If I’d known then what I know now, I would have added a full online presence with Alex [Gardner], any number of different releases out into the marketplace prior to going anywhere near a label, so that there was a very healthy underground aspect and online presence for that artist and I didn’t do that, because I didn’t believe I needed to. (...) If you service a record to Radio 1, the minute you go in with it, they’re on Google, looking to see what the online presence is. They are now using that as a determination of how hip or cool something is. Regardless of the quality of the record or the act, if that presence isn’t there, they will not play the record. It is basically making it clear that if you haven’t built up the online work through the blogs and with Facebook fans, Twitter fans, then you can forget about it, unfortunately.»

Florrie Arnold
«Florrie is interesting. I took her out of our group. She is not signed to a major label. She has got the majors trying to sign her, but I think that we have to build her world online. We're not signing her to a label, which I think is really important. Because the minute she is signed, someone on high will say, "Right, ready or not, let's get her on a schedule", and that isn't working. I think she is amazing, she has got a great story. She is only twenty, was a fantastic session drummer for us and then there was her emergence as a singer. She has got amazing things going on in her life.»

Stepping outside of the "Xenomania sound"
«I guess whenever we have stepped outside of whatever people consider to be our sound, which is uptempo, electronic, exciting, imaginative and enthusiastic (...) lyrically interesting, original, with a shock in it somewhere, you won't know what it's going to sound like before you put it on... If ever we have stepped outside of that, it hasn't worked. 'Sweet About Me' wasn't your typical Xenomania record, and that was a huge worldwide hit, but I think that if you take the Rexola sound away from it, then it isn't successful. It needed that sort of thing to allow it to sink in to people's psyche and then they were able to judge it as a record as opposed to a Xenomania record first. I think that Vagabond was way outside what we would normally do because the guy's voice lead me into that particular area. I think that the truth of it is that it's probably a lesson in everybody sticking to what they're really good at, as opposed to doing things competently, because competently isn't going to get you anywhere. We're lucky in that we've found an area of music that we cen excel in, or call our own and I guess that's where we should stay. Naturally, sometimes we go outside of that, but it doesn't seem to work very often.»

What went wrong with Vagabond
«If you look at Vagabond in the context of the single 'Don't Wanna Run No More', it's a good song, a very good song and a decent record and everything else, but it's not brilliant. It's not vital or unique or standalone. When we were actually looking at the record and seeing that it was going to struggle, it didn't sound remotely like anything else around it at that time, but it certainly wasn't leading anything else. As a result of that, it was a record that didn't make a connection with anybody. We have to accept that part of our job here is to connect with people. And if we're not doing that, it doesn't matter how good the record is, then we're not doing it right. Our other choice is to blame everyone else that the records aren't connecting and I think that 's a waste of time.»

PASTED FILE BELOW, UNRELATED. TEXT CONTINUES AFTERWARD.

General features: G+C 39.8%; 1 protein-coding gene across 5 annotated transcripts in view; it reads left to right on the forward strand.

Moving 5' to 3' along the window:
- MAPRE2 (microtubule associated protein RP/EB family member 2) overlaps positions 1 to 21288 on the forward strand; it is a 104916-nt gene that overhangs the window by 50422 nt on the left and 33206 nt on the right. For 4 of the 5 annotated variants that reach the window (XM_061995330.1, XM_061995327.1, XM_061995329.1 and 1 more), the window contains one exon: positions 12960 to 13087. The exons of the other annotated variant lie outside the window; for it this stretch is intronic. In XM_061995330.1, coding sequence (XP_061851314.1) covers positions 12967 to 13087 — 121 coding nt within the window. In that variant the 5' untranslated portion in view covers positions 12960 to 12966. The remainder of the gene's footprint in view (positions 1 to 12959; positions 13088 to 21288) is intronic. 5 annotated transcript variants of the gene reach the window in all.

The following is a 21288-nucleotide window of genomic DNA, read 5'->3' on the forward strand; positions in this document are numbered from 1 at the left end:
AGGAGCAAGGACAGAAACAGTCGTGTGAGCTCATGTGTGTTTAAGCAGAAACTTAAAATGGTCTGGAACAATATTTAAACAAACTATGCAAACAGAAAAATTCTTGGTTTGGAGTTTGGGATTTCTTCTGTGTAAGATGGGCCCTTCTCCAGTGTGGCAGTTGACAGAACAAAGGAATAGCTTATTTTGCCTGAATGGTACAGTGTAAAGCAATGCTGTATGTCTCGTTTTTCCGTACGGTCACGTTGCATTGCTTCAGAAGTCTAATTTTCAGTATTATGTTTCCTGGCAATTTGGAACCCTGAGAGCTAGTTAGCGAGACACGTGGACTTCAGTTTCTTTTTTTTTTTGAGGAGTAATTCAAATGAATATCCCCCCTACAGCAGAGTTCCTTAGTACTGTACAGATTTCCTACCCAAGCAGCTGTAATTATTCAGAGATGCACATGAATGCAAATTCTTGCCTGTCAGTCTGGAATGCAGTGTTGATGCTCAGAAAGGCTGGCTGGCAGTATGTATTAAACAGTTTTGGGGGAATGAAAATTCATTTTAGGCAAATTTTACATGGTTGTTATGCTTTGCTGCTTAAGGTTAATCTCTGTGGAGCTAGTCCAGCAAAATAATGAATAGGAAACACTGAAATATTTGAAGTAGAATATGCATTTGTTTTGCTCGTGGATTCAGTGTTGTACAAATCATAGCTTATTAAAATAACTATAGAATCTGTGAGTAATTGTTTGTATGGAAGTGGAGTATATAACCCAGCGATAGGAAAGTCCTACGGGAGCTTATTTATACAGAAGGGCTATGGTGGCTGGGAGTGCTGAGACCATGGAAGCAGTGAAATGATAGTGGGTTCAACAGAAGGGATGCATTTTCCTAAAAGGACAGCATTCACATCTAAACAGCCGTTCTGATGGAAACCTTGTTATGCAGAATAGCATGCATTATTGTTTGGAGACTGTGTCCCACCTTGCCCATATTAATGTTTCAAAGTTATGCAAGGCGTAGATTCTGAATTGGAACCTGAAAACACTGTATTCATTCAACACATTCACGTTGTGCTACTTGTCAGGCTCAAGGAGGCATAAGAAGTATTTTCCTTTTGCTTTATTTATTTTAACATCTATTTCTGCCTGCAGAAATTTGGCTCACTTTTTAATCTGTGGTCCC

Collaborating and creatively debating with the Pet Shop Boys
«I thought that they would be hard work. I won't compromise on what I'm doing. I won't water it down and I won't dilute it, because that defeats the object of working with me in the first place, really. I don't like collaborating unless I am in charge of the collaboration. (...)
Neil told me that they very wilfully checked their egos in every morning they came into the studio because they decided that they were going to trust me to do it. I would say that 98 per cent of the time that worked and the two per cent that it didn't were natural creative debates, really, between me and Neil, with Chris acting as mediator, "Break it up, lads. Break it up!" (Laughs). That was fine. Neil is ever so bright and visionary and all those things. We sort of worked out the rules of engagement before we made the record and then were able to make it well. And they came in with a lot of really good material that I liked, as well.»

The end of the decade and the future of Xenomania
«It was an amazing ten years, an incredible period, but I think it is over. And I think the fact that we were able to end the decade with a hit that was very like us in “I Left My Heart in Tokyo” is fine, a really good thing. (...)
It feels like we've come back to how we started in a way. Putting remixes out and watching them go up the charts. It feels like I'm back there again in a funny sort of way. I've been working with Kylie, Alesha... Nadine's been coming in, so its not like I'm not active in the world of trying to create mainstream hits. It's just that I feel like I need challenges and I find them in tough situations. Looking for adversity, in a way. (...)
I think that everything needs to be thirty per cent better now if you want to even consider having a similar level of success. I think for myself and Miranda, that our average songwriting has to increase by thirty per cent within the next 5 years. We have to get back to audacity within our records and making statements and all the things that we are used to doing, I suppose. Challenging things.»

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Blogger daavid said...

Good stuff!

April 13, 2010 at 8:24 PM  

Anonymous Anonymous said...

I want a miracle.
I want back the Girls Aloud.

April 14, 2010 at 12:41 AM